First puncture of 2023

BANG! John in front didn’t see the pothole until it was too late. I hit it. Hard. The impact was so sudden and so jarring it ejected my bottle from it’s cage! Luckily I caught it with my cat-like reflexes and managed to hold my line. At first I thought I’d got away with it, but a few later…

PSSSST! Psst, psst, psst, psst…

Damn. Front flat. These wheels aren’t tubeless so I’m going to need to pull over.

Luckily the air was escaping relatively slowly. I managed to roll a further 100 metres to the T-junction and pull over on a wide bit of dirt verge. Let’s get this done!

Sam and John get a free masterclass in efficient roadside repair.

By the time the rest of the group had circled back to me I’d already removed front wheel, had the old tube out, and was unrolling the new one from my saddle bag. No messing about! As this was a pinch flat, I didn’t need to check for any sharp objects in the tyre, but ran my finger around the inside just to be sure. Then it was in with the new tube, re-seat the tyre by hand, and gas it up! Paul hardly had time to whip out his phone for the mandatory “everybody watch” photo!

Efficiency is key when fixing a flat on a group ride. If you’re on your own and the weather is nice, sure you can take your time, patch the tube, even inflate using a mini-pump if you carry one. When a group is waiting for you, speed is of the essence. Plus you don’t want to be fumbling about and causing delays with all those eyes on you. You’ll never live down at the café!

From rolling to a stop to clipping in again was under five minutes.

You may have spied in the first photo that I had a Latex tube in there. I’ve been trying a different brand and they seem far more durable. I only run them in these deeper 60mm Roval wheels. Later that evening I inspected the offending tube and found the “snake bite” double hole trademark of a pinch flat. Apparently you can patch Latex tubes with some success, but I’ve not ever tried. That might be a job for the weekend.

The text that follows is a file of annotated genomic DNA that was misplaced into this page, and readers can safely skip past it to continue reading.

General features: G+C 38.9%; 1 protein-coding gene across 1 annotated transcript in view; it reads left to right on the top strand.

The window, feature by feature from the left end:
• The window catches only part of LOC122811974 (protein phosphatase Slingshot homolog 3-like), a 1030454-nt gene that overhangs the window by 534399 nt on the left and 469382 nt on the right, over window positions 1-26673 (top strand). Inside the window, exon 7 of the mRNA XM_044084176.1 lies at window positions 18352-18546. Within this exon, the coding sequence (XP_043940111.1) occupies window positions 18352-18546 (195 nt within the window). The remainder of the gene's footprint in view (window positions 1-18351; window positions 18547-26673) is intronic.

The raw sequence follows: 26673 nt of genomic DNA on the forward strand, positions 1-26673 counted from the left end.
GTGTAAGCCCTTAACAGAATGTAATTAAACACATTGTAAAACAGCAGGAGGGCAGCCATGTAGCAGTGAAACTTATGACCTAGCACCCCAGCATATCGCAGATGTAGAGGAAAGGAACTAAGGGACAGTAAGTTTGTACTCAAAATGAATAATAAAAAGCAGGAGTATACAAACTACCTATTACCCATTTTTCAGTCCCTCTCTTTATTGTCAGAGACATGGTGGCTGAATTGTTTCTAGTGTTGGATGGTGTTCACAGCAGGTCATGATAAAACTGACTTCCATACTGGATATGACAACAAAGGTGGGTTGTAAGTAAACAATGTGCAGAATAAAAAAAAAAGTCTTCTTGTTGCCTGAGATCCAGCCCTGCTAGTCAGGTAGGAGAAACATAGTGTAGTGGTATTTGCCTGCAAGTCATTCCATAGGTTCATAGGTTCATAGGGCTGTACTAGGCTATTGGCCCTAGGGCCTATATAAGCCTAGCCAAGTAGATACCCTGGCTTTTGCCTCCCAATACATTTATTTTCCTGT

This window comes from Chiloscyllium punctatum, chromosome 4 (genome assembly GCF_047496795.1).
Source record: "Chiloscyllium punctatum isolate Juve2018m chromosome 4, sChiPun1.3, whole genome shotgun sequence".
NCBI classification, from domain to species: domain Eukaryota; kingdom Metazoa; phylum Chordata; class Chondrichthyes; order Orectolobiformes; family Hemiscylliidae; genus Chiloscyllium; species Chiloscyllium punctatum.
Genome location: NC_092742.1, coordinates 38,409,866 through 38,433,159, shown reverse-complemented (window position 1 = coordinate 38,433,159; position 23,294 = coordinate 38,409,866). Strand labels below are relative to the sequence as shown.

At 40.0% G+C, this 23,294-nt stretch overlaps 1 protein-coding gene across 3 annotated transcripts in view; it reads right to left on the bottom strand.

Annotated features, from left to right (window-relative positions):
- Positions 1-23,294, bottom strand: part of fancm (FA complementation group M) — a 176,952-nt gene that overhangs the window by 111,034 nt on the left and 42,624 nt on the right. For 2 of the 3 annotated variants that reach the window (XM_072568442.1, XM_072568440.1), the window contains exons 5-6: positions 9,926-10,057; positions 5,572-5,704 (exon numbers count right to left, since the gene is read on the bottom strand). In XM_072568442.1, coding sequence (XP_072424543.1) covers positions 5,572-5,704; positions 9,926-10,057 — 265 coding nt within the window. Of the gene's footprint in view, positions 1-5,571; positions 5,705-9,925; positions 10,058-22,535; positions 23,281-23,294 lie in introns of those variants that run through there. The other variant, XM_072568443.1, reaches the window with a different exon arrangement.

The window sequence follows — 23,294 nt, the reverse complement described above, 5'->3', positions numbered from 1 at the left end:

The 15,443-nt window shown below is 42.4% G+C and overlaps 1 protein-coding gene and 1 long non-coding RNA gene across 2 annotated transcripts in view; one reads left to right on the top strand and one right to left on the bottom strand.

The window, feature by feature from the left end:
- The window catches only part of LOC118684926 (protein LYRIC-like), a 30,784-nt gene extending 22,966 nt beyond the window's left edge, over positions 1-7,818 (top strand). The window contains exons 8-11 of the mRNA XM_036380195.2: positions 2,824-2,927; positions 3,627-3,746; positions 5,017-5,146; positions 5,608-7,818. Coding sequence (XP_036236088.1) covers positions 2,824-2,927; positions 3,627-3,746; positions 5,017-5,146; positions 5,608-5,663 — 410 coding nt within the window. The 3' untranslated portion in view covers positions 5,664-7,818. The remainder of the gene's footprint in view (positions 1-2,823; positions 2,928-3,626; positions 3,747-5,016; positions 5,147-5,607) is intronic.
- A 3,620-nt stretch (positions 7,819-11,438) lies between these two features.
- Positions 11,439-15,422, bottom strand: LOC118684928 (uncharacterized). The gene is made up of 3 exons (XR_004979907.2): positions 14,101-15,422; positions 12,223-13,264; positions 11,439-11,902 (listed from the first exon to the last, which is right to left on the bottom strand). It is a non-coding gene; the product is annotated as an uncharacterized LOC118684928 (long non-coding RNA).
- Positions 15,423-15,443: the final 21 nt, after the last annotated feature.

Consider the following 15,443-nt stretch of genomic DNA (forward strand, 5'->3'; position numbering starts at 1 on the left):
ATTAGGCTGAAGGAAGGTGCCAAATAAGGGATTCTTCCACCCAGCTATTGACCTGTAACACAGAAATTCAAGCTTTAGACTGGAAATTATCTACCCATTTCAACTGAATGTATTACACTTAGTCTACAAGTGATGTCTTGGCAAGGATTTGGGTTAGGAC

And in case you’re wondering, unfortunately no. These wheels aren’t tubeless compatible!

6 Comments Add yours

  1. I used to ride with someone who did a lot of solo touring, so I assumed he could fix his own flats. On group rides he was slow enough that he always got one of us to do it for him to minimize the time being eaten by mosquitos. Was he really that inept, or just crafty? I never knew for sure.

    Liked by 2 people

    1. I’ve often stood around while somebody has faffed for 15+ minutes trying to change a flat. Maybe you’re right, and it is a tactic to get somebody else to do it for them! 😂

      Liked by 1 person

  2. I have successfully patched latex tires, but not all of them. These newer patches sometimes are a complete waste of time. I did buy a dozen small bicycle repair packs, REMA TIP TOP. http://www.rematiptop.com here in the US. German made.This brand used to be standard with BMW motorcycles.

    Liked by 2 people

    1. Rema Tip Top is the only brand I use. They also work as a tire boot. You can glue them (with the vulcanizing fluid in the patch kit) to the inside of a tire and they stay put, unlike dollar bills or other things that shift around.

      Liked by 1 person

  3. Doug McNamee says:

    Man, pinch flats are the worst. I’d say that 90% of the time when I flat (which, thankfully, is not often). it is a pinch flat. Somehow, it makes me feel better if I flat because of debris. Pinch flats always make me feel like I did something wrong when inserted the tube. Nice post!

    Liked by 1 person

  4. muddytweed says:

    I’m still experimenting with tubeless – I don’t really have a problem with tubes, I can repair them fairly quickly, but when you can’t find the source of the puncture (i.e. not pinch puncture), that can really be soul destroying when you’re under pressure.

    Liked by 1 person

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